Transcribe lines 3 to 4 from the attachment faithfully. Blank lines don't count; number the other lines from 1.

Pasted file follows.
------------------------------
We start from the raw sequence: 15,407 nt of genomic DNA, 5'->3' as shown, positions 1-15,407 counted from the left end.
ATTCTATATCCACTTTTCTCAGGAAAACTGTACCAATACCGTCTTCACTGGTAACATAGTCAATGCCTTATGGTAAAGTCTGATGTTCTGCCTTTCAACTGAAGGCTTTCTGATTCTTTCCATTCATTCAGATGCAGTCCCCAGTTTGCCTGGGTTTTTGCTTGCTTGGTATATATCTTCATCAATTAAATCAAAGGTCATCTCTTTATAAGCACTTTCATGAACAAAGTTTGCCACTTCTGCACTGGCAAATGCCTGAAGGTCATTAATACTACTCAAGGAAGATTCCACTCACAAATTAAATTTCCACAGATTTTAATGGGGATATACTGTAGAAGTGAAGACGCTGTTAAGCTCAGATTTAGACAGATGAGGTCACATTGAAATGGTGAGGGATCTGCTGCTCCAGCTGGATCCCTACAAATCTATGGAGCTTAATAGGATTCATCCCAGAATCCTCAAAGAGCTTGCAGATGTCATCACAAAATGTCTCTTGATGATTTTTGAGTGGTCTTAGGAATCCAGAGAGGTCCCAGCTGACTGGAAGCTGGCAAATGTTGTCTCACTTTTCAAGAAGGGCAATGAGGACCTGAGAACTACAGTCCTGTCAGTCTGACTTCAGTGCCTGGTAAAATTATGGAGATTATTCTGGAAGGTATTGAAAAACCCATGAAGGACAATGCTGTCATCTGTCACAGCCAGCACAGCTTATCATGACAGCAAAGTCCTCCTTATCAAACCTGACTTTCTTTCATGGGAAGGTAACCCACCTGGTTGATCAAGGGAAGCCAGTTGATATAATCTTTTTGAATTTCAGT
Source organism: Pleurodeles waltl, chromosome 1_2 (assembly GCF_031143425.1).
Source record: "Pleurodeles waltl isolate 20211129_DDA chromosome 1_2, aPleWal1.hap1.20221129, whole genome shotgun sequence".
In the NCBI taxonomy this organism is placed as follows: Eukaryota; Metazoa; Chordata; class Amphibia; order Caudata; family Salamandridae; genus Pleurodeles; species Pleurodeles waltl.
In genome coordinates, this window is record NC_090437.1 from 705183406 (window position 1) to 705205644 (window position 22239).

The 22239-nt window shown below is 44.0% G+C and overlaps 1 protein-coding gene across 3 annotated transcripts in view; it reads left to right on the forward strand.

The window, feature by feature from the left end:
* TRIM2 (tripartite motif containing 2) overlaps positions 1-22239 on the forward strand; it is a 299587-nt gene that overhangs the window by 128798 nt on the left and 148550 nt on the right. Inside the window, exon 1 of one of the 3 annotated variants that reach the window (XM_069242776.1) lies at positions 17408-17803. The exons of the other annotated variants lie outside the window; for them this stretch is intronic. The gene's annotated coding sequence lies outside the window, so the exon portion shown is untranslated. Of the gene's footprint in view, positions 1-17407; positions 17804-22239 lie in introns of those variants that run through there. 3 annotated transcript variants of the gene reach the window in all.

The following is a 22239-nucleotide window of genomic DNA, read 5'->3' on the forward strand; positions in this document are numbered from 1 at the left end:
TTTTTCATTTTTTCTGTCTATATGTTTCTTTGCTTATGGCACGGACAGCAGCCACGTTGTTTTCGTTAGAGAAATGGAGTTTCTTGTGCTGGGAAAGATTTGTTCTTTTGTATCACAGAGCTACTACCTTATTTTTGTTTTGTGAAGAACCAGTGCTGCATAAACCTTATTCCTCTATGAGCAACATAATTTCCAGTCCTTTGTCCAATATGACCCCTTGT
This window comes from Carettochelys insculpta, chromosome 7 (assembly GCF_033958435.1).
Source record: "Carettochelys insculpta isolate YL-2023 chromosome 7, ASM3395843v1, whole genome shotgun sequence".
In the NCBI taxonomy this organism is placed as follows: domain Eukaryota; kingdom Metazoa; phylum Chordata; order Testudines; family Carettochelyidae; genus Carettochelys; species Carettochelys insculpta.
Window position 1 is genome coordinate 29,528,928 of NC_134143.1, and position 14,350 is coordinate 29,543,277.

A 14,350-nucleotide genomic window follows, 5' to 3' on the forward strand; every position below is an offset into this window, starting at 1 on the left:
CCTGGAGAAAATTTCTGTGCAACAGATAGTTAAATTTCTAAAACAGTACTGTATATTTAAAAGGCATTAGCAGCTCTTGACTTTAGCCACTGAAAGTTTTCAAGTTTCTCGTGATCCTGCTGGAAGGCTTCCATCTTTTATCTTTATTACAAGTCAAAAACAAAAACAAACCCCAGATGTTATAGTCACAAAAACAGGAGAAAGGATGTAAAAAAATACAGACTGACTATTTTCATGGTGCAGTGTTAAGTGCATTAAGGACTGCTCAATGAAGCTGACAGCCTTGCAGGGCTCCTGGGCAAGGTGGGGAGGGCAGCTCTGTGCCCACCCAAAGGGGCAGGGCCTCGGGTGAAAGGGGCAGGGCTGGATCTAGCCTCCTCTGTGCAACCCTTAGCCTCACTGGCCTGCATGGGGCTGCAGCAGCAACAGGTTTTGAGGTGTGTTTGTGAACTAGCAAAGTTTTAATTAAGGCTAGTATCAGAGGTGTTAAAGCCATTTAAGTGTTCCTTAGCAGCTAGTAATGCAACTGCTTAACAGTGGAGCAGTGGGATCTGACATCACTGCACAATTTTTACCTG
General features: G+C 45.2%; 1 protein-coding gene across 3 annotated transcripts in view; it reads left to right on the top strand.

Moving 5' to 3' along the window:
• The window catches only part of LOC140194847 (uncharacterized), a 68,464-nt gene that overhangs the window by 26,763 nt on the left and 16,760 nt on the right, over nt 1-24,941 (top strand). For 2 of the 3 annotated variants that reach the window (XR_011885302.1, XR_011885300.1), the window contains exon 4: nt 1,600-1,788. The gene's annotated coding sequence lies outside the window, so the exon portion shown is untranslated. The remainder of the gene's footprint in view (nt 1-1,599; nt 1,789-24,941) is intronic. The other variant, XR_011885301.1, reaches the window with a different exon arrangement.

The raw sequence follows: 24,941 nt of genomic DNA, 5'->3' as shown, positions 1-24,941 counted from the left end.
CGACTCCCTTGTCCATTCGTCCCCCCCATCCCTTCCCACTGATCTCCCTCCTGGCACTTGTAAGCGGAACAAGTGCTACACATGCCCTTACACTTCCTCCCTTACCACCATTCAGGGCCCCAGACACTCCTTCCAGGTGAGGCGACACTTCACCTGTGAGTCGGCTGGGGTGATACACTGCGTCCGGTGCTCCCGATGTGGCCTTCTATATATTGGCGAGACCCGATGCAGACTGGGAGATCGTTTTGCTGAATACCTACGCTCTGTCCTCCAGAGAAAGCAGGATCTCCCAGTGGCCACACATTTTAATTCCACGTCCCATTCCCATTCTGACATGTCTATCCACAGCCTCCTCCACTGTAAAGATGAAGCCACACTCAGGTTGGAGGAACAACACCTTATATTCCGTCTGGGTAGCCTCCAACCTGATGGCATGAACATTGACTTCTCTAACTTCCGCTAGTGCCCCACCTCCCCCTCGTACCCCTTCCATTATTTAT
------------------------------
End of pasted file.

Source organism: Pleurodeles waltl, chromosome 1_2 (assembly GCF_031143425.1).
Source record: "Pleurodeles waltl isolate 20211129_DDA chromosome 1_2, aPleWal1.hap1.20221129, whole genome shotgun sequence".